“Life Sucks…” was my initial thought after a few months after I made the decision to stay married to my sex addict husband. The idea of staying committed to a man that was psychologically incapable of refraining from infidelity sounded like insanity.
Learning of the endless betrayals, it is tempting to make some serious judgments about him, leading me to a great amount of bitterness, hatred, resentment, and thinking he is the lowest piece of scum on this planet. When I go “there”, there is no one (in my mind) who could be more sick, delusional, disgusting and mean than my husband.
Nearly three years into this insanity, however, I’d have to admit there have been more good times than bad, more laughter than tears, and more kind words than bad. But when it gets bad, it is baaaaaaaad, and in those moments, it feels like the level of badness far outweighs the level of goodness.
There’s this truth about life, however, that will always remain so long as we are humans on this Earth, and that is that although we make every effort to pursue and obtain a life of happiness, peace, and drama-free days, life is always changing, full of disappointments, loss, pain, and betrayal. It doesn’t matter who you are with. And while we can pick and choose who we spend our lives with (yes, we always have the choice and freedom to leave any relationship), we will always be presented with problems.
That’s life. And yeah, it sucks sometimes.
It’s easy to forget, though, that it doesn’t suck all the time.
Being married to an addict sucks (I don’t think there’s a soul in the world who would disagree with me), but that doesn’t mean my life sucks. What I’m coming to learn is that assuming life will always present challenges, how we grow through those challenges ultimately results in our strengthened ability to navigate through those challenges. I’ve learned more and grown more (spiritually, mentally and in so many other aspects) being married to my husband than at any other point in my life. Admittedly, when things are going great, I don’t grow at all. It’s very comfortable and I like to go to auto-pilot mode.
I was in my ladies bible study last night. We had discussed the issue of lying and how lying was seen by God as equal to all other sins (I’m not trying to bring up a discussion on this, so please don’t tell me this is not true. I get that enough from my husband). I had told them how my husband kept lying and excused himself saying “at least I’m not doing really bad things like killing people”. I thought that if he saw that lying was not insignificant but actually very bad, he would stop lying (or at least try to be less dishonest).
One of the ladies stopped me and asked me about my own sin and how that compared to his. Ouch… That was like a slap in the face to reality. If I am saying that all sin is equal in the eyes of God, how can I complain that my husband’s sin is greater than that of my own? Am I saying that I am sin-free? I want to say that I am, but we all know that isn’t true. If all sin is equal, who am I to put the spotlight on his sin and off of my own? I wanted to say “well, at least I don’t repeat my sin like he does!” but it all goes back to “Who’s inventory am I taking here?”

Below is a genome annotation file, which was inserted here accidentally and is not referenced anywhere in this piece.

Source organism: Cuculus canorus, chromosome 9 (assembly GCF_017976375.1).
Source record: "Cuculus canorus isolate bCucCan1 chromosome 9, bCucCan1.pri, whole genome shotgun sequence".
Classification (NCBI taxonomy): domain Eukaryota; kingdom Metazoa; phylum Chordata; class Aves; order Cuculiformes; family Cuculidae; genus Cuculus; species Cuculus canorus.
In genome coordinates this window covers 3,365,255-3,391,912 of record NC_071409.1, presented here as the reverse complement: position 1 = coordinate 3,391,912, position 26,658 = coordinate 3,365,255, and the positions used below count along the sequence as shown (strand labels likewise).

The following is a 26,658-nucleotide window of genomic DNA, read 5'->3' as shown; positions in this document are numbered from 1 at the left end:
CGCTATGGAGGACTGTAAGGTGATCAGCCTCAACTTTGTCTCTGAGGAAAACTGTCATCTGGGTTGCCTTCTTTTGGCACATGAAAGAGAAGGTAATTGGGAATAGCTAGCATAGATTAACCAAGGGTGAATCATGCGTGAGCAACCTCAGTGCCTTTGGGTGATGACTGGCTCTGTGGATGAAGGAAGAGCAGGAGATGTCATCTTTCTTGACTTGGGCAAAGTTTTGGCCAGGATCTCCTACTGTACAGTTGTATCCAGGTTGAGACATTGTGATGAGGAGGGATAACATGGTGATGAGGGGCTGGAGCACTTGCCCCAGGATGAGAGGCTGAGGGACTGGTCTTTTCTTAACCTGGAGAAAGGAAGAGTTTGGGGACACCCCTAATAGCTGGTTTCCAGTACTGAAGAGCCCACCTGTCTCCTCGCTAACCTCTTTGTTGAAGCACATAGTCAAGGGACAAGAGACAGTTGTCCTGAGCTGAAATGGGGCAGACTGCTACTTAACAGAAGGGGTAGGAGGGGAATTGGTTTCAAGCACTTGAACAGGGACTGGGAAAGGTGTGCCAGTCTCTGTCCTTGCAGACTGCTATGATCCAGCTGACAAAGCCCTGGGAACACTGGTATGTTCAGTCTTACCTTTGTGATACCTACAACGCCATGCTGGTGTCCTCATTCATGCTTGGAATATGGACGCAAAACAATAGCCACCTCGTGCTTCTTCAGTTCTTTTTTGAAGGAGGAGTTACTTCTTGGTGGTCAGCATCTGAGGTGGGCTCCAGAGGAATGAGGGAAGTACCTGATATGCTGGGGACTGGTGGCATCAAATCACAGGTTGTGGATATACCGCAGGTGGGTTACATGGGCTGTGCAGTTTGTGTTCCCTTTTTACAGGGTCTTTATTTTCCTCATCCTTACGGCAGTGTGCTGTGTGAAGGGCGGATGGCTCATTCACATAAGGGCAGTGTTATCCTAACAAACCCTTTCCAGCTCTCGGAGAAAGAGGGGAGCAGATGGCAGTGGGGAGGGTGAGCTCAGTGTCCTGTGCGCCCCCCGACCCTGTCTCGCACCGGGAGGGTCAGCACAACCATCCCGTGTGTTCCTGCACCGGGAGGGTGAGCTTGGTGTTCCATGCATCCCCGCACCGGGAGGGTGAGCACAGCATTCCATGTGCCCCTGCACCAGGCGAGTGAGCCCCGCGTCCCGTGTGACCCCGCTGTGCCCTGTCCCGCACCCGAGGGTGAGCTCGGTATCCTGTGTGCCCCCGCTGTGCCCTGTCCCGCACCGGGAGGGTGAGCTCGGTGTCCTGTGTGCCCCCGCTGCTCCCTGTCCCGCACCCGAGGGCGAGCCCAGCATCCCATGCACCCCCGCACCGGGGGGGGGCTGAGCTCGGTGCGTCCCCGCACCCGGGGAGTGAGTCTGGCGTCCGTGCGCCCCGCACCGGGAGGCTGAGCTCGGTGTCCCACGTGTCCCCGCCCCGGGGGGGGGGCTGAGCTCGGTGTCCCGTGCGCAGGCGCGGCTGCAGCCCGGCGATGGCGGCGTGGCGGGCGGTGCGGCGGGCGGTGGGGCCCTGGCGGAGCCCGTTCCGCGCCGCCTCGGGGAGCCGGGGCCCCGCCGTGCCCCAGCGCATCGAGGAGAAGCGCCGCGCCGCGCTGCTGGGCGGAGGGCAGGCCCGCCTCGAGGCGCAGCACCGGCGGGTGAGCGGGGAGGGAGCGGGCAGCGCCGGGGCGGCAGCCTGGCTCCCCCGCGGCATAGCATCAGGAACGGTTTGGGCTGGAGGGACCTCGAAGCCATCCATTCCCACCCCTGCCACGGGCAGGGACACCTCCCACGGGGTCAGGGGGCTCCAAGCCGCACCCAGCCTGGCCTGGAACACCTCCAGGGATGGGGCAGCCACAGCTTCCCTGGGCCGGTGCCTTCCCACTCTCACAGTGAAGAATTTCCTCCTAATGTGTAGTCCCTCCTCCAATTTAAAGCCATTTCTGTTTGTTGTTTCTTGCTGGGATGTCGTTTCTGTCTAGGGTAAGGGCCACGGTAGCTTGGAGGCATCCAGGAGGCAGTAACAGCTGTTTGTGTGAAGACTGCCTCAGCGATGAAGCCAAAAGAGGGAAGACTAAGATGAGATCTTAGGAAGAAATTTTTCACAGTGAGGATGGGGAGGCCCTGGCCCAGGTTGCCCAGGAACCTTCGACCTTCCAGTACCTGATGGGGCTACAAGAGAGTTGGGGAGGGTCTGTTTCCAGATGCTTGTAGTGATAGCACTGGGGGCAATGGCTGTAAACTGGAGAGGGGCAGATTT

Addiction is no joke. It’s got some serious consequences and it hurts people in so many ways. He’s got a ton of issues that he has to work on. But part of my “sin” (in addition to being super judgmental and holding an attitude of superiority) is me trying to act like God. When he sins, I feel justified in intervening, insisting on sharing my “insightful wisdom”. After all, his behavior does directly affect me, our marriage, and our family. That’s my excuse- my rationale for keeping the spotlight on him and off myself.
If I do put the spotlight on myself, I realize that although he makes choices that do hurt us, that doesn’t mean that I can’t work on my own issues and support him while he works through his. Maybe he can even support me as I work through mine. It’s no fun, for sure. Saying it sucks is far from being an understatement.
I have to remind myself often, “this is not personal…this is not personal…” even though it feels VERY personal. Oh how life sucks…sometimes…
But, not all the time. Assuming challenges never go away so long as we are human beings on this Earth, it is important to make the most of it. Some prefer pissing and moaning about the transgressions of another, because they are either too blind or self-righteous (like me) to believe they have issues to work on themselves, or they are Jesus/Buddha/Muhammad. I’m willing to put all my money it’s the former.
Yes, life can suck. Really, really suck… But serenity comes when we accept the things that we cannot change (and unfortunately, my husband and his behavior falls into that category). What I have learned is that, although I am perfectly justified to leave, since I have chosen to stay (for now) I have two options on how to make the most of my time. I can use this limited time on earth to focus on the transgressions of others, searching, controlling, and manipulating them to be, act, and say things the way I think they should (guaranteeing I will forever be disappointed, sad, angry, bitter, hurt, living in fear, insecurity, and darkness. There is no end.) OR I can spend this limited amount of time on earth focusing on my own issues (i.e., how I can be a better person, a better mother, better friend, a better driver, a better pet owner, a better money-spender, more honest, more authentic, more sensitive, etc.,) there seems to be a light at the end of the tunnel. There is a sense of hope. Faith. Happiness. I feel like progress is being made (even if it’s just me). There is healing. There is freedom. There is life.